Novelist Jeanette Winterson tweeted these revelations recently and it caused an uproar.
OK... Normal behaviour for a meat eater but many did not appreciate her need to share her eating habits with everyone else.
Perhaps because she insisted on adding a series of graphic images outlining her gruesome story; of the skinned rabbit, rabbit stew bubbling on the stove and then her cat eating the entrails, almost as if she was proud of herself in a hunter-gatherer kind of way!
Being a novelist perhaps Jeanette felt she had some kind of obligation to her Twitter followers to detail her recent accomplishment in vivid detail, however the words she chose to illustrate her revenge upset more people than she probably intended to impress...
"It would make a great glove puppet"
Jeanette Winterson has long championed the joys of eating only the freshest organic produce.
So perhaps the novelist's online followers should not have been surprised when she posted a picture of a skinned rabbit she had caught and killed and was about to eat - because it was nibbling her parsley.
Novelist Jeanette Winterson
This community will not
The victim -
Asked by one follower how she had caught it, Winterson replied:
"In a trap next to the parsley bed"
(Poor little bunny didn't stand a chance).
She then said something quite inexcusable...
"The skin which includes the head
makes a great glove puppet."
and then she posted an image of the dead bunny that even meat eaters found offensive.
Shots of the rabbit meat bubbling on her Aga followed...
She then posted the image of her pet cat in front of a bowl of the rabbit's innards, adding:
waste, no packaging, no processing,
no food miles."
A picture of the cat devouring the entrails followed, captioned:
"For all the Tweeters who
said my cat
would prefer Whiskers [sic]
(where do u think pet food comes from BTW?)"
Twitter user HollyHox replied:
"Thing is that most
people don't feel a need to post such a graphic image and joke about it.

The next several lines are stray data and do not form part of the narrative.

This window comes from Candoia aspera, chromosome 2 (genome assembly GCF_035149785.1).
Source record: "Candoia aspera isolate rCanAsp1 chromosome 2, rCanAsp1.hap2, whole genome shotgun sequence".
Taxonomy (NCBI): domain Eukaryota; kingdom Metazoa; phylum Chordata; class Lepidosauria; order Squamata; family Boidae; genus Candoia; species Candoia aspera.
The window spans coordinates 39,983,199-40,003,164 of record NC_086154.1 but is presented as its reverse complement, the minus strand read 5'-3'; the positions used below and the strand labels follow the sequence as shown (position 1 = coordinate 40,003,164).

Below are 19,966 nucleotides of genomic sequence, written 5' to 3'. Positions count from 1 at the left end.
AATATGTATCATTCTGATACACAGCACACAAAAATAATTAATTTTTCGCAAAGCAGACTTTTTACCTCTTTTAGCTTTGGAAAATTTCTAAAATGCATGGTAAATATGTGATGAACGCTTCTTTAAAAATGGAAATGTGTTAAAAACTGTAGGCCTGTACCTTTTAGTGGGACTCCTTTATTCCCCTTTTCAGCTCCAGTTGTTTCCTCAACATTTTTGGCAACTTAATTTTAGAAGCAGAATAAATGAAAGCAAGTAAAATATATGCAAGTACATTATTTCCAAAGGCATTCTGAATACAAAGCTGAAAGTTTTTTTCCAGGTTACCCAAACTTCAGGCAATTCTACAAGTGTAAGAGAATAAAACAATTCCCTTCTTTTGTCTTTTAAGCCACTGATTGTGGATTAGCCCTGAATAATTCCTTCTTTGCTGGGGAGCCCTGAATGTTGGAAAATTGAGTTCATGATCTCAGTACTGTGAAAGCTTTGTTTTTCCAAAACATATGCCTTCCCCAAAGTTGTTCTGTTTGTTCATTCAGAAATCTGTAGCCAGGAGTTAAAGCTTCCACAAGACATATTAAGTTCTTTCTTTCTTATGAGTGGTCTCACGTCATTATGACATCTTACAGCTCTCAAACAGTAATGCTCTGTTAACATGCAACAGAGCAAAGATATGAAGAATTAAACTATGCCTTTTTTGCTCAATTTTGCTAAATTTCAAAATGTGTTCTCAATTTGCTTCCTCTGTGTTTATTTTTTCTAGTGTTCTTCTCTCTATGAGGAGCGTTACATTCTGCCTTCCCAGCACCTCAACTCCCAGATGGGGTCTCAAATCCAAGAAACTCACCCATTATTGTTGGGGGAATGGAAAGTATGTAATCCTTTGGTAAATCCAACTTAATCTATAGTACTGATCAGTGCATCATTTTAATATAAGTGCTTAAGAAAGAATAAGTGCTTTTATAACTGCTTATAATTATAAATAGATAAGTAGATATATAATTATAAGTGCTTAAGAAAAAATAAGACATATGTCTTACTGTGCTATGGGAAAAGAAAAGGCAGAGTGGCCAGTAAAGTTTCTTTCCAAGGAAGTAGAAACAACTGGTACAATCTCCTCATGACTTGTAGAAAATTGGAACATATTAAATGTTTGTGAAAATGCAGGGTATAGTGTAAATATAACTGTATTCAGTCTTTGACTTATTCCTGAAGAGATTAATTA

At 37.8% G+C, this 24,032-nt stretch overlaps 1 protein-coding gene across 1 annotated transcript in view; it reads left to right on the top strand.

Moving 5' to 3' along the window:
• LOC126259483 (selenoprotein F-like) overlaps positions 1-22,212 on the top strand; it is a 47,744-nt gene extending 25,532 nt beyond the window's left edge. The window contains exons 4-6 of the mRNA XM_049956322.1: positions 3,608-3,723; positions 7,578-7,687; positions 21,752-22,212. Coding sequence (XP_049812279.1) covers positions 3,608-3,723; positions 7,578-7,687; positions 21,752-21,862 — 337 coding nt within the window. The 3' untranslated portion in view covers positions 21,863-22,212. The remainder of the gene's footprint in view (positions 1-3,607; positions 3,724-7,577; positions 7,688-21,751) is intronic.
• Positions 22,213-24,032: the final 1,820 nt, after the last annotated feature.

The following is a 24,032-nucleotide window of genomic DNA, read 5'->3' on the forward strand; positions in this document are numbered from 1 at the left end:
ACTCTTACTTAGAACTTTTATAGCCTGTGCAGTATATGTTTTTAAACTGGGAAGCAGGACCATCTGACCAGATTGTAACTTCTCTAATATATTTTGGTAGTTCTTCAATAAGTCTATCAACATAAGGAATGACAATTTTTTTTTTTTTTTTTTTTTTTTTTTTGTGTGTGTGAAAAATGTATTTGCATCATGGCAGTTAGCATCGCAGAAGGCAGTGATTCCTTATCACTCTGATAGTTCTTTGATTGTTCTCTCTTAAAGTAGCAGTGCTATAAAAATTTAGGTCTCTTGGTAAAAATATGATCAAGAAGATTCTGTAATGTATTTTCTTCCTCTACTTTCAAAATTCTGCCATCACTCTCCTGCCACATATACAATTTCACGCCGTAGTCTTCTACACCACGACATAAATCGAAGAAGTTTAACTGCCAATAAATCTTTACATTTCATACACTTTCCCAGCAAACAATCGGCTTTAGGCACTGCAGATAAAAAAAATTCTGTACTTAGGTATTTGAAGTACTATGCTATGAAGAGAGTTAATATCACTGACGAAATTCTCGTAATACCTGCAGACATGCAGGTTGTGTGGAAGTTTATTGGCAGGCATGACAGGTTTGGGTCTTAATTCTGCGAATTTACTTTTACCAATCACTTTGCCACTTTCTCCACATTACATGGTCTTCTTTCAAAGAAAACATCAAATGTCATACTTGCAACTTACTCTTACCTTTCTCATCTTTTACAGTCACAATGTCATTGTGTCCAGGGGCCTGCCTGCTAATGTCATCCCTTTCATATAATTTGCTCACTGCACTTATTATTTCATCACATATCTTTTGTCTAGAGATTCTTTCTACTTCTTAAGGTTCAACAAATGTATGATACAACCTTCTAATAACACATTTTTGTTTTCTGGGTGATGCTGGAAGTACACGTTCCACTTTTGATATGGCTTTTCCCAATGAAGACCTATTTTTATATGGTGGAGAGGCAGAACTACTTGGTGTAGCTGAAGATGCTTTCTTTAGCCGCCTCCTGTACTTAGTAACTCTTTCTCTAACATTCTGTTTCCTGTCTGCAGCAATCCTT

That's the difference."
Yes Holly, I agree with you!
Arthur Japin said:
"How your cat and you have disappointed me.
At least the cat has an excuse."
Of course the whole thing provoked a mixed response on Twitter, and in order to create an even overview, I shall mention the 'other view'...
One side called Jeanette's contribution "revolting" and another said "U make me sick. I will never again read a word u write". Other comments included one calling the pictures "beautiful" and another asking: "Life in the wild, humanely killed, what's not to like?"
Rabbits are a pest, according to government guidelines, causing an estimated £100m of damage every year. Because of this, they are afforded few protections in law.
However, there are some protection for rabbits. Once caught in a trap they are temporarily defined as protected, meaning the trapper can't be cruel to them, such as by tormenting or leaving them to suffer longer than is necessary.
Was Jeanette Winterson within the law? Find out here...
Author Jeanette Winterson has defended killing a rabbit in her garden by saying she was doing her bit to keep numbers down. But how many are there in the UK, asks Justin Parkinson.
Winterson tweeted her justification, saying:
"At pest level they must be culled.
This year is pest level in the countryside."
But the last few decades have in fact seen the rabbit population of the UK almost destroyed, only to make a partial recovery.
What do you think?
Was Winterson right?
What would you do?
Join in the debate...
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All input is good, no matter how small ;-) Thank-you.